Back in-person, students access lessons in new ways
Editor's Note: "A Return to in-Person Classrooms" is a four-part series during which district spokeswoman Jillian Daley visits classrooms all over the North Marion campus: four schools, four classrooms.
When Petula Clark belted out the "Downtown" soul hit of the 1960s, she could never have known that "Calculus: The Musical!" would set math lessons to the earworm ditty — the mathematical lyrics include "derivatives of constants are always a slope of zero."
But earlier this month, North Marion High School seniors were whispering or subtly mouthing the 2013 numbers-centric version in math teacher Remy Strapp's calculus class. Strapp says that returning to in-person learning makes it easier to reach students through teacher or peer support and to offer more dynamic lessons, such as those that use singing or movement, or even a Jeopardy!-style math competition.
"We did songs last year, distance-learning style, and it was entertaining because somebody's mic would kick in and you could hear that one voice a little louder," Strapp said. "It was harder, a little more strained, but it was also more memorable. The students could really stand out in the competition, yet some of them seemed to fade into the background. It is definitely easier to keep them all engaged in an in-person classroom."
It's actually very impressive for North Marion to offer this class in the first place. Only 107 out of 430 high schools in the state offered it in the 2020-21 school year, down from 146 high schools providing the class in 2018-19, according to research analyst Robin P. Stalcup, Ph.D., of the Oregon Department of Education.
This class is not only a less-common offering, senior Evan Holman says that hands-on projects and activities make a class more enjoyable.
"It's very engaging; it's more fun," Holman said, noting this in-person class offers many opportunities for light-heartedness. "My group dressed up as sharks for a presentation."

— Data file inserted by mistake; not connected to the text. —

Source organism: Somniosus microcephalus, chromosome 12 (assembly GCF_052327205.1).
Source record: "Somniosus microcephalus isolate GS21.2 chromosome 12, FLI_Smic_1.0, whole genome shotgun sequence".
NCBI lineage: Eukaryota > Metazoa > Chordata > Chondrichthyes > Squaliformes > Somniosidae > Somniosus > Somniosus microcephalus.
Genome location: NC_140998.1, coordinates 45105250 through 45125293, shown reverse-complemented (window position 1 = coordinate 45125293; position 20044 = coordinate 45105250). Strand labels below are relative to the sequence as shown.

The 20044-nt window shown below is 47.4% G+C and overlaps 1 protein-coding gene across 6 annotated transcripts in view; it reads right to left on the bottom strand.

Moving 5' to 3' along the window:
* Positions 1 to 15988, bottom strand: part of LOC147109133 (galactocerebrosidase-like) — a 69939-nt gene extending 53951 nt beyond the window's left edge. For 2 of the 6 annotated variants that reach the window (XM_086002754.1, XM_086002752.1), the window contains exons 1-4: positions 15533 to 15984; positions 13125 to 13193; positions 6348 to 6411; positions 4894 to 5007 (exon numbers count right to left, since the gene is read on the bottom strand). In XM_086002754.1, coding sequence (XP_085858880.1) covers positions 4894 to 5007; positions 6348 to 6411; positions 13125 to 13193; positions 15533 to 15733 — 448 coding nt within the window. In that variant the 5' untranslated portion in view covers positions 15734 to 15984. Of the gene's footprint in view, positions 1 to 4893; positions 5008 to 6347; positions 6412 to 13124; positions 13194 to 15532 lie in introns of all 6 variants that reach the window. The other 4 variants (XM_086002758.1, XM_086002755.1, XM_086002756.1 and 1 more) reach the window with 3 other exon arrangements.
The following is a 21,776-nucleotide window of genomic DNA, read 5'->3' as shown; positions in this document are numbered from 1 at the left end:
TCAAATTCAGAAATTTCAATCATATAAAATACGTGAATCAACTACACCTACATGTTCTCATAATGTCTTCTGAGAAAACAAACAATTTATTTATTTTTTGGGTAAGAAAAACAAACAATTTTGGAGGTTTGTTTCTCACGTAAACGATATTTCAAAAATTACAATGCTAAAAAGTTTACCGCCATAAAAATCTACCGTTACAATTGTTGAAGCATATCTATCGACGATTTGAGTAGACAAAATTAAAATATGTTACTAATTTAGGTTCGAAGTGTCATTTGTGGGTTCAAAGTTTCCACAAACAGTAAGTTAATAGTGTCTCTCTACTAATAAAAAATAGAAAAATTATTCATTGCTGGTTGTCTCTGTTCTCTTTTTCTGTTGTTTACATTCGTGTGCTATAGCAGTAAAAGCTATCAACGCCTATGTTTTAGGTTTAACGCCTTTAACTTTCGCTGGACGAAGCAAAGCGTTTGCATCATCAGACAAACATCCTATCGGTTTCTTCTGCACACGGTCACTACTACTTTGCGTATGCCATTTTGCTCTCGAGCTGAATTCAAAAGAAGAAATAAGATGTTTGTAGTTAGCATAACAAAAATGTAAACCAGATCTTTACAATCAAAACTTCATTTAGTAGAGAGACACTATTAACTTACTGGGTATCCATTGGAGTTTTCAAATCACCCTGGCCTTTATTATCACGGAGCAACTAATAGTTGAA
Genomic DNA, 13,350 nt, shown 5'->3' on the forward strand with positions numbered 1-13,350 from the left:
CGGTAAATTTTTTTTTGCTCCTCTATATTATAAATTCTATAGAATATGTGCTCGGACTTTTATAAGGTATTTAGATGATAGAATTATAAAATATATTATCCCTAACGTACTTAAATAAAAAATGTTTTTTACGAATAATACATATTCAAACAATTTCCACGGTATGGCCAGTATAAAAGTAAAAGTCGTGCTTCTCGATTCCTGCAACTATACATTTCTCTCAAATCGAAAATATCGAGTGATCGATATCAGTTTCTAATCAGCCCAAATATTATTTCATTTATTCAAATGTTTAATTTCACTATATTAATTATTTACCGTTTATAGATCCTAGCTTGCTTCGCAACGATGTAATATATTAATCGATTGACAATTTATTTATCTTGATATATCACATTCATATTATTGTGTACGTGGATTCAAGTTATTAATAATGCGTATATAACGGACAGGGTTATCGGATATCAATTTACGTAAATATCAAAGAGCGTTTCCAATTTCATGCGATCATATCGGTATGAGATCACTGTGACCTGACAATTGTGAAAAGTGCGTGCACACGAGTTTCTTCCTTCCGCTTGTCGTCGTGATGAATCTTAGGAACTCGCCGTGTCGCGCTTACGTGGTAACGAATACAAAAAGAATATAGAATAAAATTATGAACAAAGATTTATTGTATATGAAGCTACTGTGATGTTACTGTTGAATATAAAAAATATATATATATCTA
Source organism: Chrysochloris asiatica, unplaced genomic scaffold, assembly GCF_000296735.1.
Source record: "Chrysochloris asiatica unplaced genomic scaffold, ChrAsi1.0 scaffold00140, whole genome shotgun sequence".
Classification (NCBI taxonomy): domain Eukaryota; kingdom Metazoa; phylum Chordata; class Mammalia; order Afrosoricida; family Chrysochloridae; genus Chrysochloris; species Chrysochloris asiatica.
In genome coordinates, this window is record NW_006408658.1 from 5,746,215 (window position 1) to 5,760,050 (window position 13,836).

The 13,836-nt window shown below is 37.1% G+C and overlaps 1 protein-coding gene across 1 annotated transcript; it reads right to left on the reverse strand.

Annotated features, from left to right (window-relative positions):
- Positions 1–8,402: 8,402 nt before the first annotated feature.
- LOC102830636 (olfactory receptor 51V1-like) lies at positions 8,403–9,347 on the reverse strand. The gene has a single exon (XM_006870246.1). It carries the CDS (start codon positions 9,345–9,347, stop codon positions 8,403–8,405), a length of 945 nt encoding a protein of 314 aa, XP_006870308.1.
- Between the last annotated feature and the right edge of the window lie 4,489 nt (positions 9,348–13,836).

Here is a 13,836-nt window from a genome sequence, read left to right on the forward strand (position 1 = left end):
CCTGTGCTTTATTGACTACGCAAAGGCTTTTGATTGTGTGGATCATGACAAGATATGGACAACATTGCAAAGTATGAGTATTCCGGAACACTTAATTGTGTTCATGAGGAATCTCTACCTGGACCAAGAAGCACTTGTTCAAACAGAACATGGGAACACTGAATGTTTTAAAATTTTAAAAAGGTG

Senior Eren Martinez appreciates the structure of the class.
"We have the warm-up and we'll do kinesthetic learning," Martinez said.
Senior Shawn Ostrander says kinesthetic lessons come with body movement, offering an example.
"What we were doing was trying to imitate what the graph was doing with our body," Ostrander said.
"If we try to do a sine graph it would be like this," Martinez said, creating an s-like shape with his hands. "Or a quadratic equation," he added, drawing a u-shape in the air.
Lessons in community
Students can do similar lessons online, although not as easily. However, what makes in-person learning especially valuable is that students have a built-in learning community of not only teachers, but peers they've known for many years. The students in Strapp's class cluster together in small groups like tiny communities, so students can easily ask a friend for support if they're struggling with a polynomial equation.
Strapp says that having a support system is huge for students.
"Some students are too intimidated to ask their teacher for help, so if you have someone you feel comfortable going to who is a regular support system, that is a benefit to you," she said. "Those who don't need help but can offer support to someone else develop a deeper understanding of the material. So a support system benefits students whether they need the help or they offer it."
Strapp explained that a teacher's job is not just about delivering content, but about showing students how to collaborate: communicating, compromising, and interacting respectfully as a group.
"I try to build in opportunities every day for students to turn and talk with their group," she said.
Senior Mallory Patzer says the students in the class have been taking math classes together since eighth grade, so there is a strong foundation of trust there.
"We've had class together so long; we definitely help each other study for tests," Patzer said.
Senior Jaydan Sahlin agreed that she feels seen in this little learning community, and not just by other students.
"It's a small community," Sahlin pointed out. "All my teachers know me."
Senior Thomas Bonser said Strapp always tries to help if she can, but sometimes she's helping someone else.
"It's kind of hard to clone yourself and be in two places at once," Bonser joked.
Strapp noted that she is just one teacher and that the whole school is full of incredible people.
"All teachers try hard and do their best," she said.
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